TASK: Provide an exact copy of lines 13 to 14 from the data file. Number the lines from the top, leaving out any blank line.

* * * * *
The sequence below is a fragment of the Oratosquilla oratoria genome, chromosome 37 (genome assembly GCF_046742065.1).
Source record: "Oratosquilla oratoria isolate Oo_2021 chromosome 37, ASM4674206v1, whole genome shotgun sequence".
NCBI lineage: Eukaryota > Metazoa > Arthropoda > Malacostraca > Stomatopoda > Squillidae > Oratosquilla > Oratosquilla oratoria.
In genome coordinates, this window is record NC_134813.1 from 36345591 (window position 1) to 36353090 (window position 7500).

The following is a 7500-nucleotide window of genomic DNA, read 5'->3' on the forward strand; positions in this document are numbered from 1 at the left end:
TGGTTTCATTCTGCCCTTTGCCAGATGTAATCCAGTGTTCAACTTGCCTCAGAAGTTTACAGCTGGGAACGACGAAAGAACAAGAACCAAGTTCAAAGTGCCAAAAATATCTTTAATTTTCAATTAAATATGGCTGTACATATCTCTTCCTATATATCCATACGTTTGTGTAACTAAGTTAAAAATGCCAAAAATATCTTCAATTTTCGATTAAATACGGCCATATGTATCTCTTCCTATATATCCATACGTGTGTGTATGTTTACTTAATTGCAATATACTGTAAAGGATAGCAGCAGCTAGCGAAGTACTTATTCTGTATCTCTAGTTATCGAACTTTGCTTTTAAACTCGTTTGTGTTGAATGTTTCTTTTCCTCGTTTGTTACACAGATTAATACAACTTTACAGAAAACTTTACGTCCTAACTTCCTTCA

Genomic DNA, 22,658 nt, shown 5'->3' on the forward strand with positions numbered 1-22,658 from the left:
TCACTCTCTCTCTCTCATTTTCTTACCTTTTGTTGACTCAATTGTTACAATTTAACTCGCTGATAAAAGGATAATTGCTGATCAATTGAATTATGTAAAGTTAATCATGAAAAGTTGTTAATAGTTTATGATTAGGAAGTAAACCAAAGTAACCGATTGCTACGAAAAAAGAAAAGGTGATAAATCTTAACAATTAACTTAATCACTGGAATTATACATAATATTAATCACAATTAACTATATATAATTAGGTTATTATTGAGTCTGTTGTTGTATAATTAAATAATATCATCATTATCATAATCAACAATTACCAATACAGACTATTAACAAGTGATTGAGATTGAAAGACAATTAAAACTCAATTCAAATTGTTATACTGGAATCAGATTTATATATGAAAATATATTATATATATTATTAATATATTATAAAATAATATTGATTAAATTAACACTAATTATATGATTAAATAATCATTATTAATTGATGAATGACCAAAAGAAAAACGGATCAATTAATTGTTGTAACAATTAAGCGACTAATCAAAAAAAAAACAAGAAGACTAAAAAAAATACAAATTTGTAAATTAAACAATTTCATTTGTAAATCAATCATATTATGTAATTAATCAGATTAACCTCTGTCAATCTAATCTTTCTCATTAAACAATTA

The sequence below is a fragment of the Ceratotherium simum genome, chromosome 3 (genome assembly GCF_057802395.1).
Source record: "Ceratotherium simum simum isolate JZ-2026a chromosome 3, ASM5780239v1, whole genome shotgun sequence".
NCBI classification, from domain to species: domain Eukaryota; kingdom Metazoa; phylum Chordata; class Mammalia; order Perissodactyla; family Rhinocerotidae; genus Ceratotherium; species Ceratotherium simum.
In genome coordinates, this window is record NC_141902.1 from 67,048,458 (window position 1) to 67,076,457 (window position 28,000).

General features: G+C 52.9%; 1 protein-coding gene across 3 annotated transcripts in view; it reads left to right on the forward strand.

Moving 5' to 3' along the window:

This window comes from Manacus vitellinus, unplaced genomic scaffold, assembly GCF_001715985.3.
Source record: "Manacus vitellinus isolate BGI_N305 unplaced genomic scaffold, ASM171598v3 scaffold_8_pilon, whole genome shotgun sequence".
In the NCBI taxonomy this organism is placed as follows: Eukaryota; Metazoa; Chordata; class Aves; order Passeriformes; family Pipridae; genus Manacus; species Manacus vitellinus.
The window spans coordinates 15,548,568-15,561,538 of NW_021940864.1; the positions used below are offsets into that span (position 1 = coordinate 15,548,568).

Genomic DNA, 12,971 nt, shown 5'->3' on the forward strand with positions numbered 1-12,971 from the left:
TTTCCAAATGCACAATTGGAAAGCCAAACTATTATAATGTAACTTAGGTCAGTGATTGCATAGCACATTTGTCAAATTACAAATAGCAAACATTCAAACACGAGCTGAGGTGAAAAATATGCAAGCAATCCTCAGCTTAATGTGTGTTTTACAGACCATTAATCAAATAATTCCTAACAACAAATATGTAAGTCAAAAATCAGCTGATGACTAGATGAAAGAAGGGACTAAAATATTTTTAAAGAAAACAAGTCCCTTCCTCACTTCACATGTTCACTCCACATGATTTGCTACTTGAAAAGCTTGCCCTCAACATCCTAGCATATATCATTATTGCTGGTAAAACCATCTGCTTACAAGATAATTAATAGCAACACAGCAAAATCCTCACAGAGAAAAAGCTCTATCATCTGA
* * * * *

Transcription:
General features: G+C 52.9%; 1 protein-coding gene across 3 annotated transcripts in view; it reads left to right on the forward strand.

Moving 5' to 3' along the window: